Complain to the manufacturer and they will tell you it wasn’t the appliance, it was the date!


It is easy to check if the body of plugs or their pins get warm when in use. If they do, there is a poor connection and the plug may need to be replaced. It’s worth checking every appliance that consumes a lot of power. A poor connection can also damage the wall socket.

Brass pins should be reasonably bright. If they have gone dull or even black (due to a coating of copper oxide) that can mean a poor connection, as anyone who has done any PAT testing will know.

I have seen cases where a plug and wall socket have gone brown due to severe overheating. With luck, the appliance will stop working, but the consequences can be much more serious.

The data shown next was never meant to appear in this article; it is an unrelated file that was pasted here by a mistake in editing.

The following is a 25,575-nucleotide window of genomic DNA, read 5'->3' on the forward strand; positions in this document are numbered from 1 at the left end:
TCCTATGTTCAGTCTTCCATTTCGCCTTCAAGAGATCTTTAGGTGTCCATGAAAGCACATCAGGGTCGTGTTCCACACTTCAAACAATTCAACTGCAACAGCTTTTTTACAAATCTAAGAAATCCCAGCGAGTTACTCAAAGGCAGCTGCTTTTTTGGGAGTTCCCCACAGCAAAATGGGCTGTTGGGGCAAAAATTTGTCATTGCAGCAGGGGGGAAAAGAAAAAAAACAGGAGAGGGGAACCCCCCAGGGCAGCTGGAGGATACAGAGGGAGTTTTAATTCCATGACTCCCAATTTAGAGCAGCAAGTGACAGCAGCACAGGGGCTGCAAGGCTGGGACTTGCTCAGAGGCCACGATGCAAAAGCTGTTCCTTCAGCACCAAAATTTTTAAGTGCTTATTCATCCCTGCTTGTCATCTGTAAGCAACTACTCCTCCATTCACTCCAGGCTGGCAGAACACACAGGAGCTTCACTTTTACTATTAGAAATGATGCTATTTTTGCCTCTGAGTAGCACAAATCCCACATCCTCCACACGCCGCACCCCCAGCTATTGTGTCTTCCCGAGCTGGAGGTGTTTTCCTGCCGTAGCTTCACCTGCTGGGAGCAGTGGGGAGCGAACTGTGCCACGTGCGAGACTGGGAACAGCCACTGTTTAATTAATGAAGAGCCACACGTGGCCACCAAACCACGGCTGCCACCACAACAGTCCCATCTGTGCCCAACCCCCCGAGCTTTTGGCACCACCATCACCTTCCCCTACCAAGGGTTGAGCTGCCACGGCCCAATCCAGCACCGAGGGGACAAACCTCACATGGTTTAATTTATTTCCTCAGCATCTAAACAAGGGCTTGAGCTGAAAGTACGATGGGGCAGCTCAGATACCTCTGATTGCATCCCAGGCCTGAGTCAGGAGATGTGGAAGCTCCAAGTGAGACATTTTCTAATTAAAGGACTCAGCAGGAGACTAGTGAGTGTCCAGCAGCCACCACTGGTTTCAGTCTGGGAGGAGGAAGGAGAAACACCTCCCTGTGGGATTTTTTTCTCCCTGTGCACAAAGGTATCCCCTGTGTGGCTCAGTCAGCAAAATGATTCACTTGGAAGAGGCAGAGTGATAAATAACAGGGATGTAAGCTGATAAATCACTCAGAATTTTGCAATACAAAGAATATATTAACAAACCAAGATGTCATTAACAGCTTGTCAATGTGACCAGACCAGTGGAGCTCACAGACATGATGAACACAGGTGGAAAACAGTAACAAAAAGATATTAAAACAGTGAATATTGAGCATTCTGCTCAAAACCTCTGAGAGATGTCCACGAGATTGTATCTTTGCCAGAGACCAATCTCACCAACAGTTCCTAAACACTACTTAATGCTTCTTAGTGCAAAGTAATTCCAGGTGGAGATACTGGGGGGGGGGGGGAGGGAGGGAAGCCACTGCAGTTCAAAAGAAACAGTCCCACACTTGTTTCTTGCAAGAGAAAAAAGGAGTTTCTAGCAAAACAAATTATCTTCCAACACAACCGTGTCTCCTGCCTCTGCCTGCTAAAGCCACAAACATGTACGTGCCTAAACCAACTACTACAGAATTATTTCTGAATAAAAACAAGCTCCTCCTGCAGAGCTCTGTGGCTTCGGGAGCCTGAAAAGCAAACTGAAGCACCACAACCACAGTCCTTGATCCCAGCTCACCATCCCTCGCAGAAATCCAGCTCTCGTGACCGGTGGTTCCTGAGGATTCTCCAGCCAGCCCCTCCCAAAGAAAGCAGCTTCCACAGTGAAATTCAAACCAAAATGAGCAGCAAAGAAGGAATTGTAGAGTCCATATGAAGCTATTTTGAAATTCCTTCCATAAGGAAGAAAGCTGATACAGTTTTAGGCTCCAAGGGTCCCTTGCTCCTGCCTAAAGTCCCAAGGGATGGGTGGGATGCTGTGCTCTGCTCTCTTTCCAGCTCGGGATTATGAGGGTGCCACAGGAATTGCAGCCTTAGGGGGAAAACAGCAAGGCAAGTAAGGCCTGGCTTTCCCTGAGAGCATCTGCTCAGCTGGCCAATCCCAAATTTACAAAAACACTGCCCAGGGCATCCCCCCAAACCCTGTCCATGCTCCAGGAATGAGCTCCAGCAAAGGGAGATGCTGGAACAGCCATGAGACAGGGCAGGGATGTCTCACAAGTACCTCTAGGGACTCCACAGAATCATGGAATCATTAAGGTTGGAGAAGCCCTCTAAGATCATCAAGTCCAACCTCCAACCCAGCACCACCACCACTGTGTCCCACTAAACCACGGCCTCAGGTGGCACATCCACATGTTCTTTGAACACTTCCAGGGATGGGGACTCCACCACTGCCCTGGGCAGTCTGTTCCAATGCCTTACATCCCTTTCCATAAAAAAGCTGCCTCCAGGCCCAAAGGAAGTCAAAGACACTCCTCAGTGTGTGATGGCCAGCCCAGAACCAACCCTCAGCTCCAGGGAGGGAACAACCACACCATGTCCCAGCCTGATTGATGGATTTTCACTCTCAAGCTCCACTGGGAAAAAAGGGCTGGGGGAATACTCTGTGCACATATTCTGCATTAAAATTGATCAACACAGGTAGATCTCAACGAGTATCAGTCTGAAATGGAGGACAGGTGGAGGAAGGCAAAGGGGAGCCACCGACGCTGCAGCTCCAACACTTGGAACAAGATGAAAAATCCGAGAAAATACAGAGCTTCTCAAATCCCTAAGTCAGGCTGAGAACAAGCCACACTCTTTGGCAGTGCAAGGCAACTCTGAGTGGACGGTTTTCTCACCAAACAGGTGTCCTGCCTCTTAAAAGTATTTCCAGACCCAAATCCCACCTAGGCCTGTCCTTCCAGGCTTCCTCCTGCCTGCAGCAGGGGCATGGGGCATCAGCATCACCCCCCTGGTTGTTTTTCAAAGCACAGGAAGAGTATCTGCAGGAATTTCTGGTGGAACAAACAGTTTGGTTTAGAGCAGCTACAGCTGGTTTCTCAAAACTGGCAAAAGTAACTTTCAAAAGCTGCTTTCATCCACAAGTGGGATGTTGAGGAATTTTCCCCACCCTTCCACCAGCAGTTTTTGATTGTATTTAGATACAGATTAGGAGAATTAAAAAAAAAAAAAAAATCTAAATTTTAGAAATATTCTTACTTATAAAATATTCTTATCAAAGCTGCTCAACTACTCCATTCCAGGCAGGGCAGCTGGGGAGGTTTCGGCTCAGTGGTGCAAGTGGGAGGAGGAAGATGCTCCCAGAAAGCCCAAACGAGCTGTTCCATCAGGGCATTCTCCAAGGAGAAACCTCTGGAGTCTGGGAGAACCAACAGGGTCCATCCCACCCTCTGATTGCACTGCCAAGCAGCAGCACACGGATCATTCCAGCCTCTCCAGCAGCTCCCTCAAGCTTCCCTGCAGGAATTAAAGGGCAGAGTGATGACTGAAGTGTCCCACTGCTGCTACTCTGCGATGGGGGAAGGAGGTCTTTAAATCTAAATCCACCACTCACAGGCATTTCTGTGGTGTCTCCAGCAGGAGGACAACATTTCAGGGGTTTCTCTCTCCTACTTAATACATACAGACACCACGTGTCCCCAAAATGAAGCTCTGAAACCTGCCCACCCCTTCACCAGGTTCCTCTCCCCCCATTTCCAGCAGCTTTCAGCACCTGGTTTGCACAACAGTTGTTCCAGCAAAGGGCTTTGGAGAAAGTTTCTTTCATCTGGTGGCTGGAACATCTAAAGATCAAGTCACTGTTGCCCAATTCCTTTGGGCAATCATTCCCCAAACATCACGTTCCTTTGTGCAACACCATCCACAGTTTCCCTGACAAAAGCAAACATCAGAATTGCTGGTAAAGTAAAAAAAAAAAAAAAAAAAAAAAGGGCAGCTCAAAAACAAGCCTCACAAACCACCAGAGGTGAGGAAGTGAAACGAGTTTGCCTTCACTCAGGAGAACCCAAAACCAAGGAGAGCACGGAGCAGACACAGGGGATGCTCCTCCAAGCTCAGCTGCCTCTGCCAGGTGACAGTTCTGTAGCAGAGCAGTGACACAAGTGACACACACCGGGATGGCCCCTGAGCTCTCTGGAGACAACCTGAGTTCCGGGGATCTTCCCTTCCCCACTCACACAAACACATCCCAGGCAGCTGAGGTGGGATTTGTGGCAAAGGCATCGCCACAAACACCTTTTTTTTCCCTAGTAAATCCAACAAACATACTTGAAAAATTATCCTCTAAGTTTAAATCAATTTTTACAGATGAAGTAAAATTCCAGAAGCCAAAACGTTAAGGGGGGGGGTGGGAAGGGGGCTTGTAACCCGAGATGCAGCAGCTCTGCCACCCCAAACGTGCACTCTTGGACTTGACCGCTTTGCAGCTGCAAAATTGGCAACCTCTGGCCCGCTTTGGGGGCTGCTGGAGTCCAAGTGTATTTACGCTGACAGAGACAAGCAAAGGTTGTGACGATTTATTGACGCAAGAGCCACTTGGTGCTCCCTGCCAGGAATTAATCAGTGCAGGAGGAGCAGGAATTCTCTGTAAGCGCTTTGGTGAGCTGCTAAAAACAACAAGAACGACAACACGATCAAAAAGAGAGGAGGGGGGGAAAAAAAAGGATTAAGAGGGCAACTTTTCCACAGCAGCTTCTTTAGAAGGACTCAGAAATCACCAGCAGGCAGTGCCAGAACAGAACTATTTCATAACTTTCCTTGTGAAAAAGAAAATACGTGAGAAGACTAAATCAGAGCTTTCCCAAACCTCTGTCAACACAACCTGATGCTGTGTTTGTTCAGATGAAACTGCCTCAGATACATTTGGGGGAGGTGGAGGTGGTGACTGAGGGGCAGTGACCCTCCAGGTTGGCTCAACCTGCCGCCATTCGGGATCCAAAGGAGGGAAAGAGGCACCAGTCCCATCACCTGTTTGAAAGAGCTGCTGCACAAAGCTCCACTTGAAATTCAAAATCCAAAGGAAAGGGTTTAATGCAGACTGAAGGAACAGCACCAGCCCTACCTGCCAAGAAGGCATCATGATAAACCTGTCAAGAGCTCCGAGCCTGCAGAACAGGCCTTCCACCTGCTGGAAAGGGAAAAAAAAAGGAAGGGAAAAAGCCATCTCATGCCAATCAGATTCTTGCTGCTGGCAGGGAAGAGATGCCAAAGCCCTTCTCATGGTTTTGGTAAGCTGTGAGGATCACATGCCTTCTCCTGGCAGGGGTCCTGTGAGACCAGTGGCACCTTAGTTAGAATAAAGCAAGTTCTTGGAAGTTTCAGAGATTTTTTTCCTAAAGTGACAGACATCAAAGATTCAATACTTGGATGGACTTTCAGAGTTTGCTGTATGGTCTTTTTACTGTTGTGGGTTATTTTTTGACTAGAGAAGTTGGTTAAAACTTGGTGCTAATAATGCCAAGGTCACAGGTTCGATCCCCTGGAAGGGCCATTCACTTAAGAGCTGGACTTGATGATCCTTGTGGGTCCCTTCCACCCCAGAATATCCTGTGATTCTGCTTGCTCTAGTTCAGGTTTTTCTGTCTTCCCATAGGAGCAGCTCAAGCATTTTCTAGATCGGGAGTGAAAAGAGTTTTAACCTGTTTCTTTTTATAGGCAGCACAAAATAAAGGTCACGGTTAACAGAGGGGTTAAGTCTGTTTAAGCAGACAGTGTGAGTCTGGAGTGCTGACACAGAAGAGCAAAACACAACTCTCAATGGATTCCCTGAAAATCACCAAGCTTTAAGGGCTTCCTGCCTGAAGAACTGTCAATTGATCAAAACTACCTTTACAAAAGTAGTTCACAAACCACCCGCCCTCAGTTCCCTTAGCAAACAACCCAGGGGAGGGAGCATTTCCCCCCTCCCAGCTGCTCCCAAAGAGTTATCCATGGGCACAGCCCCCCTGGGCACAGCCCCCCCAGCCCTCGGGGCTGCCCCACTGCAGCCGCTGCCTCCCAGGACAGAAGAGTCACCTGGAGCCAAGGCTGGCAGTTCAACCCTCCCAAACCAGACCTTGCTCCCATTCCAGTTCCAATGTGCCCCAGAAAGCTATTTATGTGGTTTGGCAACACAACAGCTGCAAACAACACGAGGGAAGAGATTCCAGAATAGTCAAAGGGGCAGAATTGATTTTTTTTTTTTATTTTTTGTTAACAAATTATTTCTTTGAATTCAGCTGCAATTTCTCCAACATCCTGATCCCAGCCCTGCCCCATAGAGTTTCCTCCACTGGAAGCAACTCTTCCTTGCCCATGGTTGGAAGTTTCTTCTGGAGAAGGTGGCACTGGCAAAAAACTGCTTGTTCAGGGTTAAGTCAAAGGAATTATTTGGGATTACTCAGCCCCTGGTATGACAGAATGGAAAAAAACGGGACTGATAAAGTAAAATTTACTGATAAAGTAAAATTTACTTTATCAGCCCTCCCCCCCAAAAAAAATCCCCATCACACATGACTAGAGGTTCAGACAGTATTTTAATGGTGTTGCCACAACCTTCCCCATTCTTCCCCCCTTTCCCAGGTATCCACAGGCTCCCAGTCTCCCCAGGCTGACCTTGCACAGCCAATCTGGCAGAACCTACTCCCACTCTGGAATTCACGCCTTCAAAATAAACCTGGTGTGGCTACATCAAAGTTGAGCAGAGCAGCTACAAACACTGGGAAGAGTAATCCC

Many people avoid putting a smoke detector in the kitchen because it can be set off by smoke and steam generated during cooking. My answer is to use one with a button to silence false alarms, within easy reach and at the far end of the kitchen. I have never had a kitchen fire but the smoke alarm has saved a few non-stick pans from being destroyed when allowed to boil dry.


We only have a wired heat detector which sets off all the detectors but think I will get 2 battery ones with hush buttons in accessible locations as a fire will have taken a considerable hold before the heat detector senses it. Our electrician advised suggested heat detectors so that burning a piece of toast doesn’t set off the whole house alarms but the heat detector didn’t help when our LG washing machine caught fire & it was lucky that we saw the smoke!

catkins says:
30 October 2014

What model of LG machine caught fire?

1 November 2014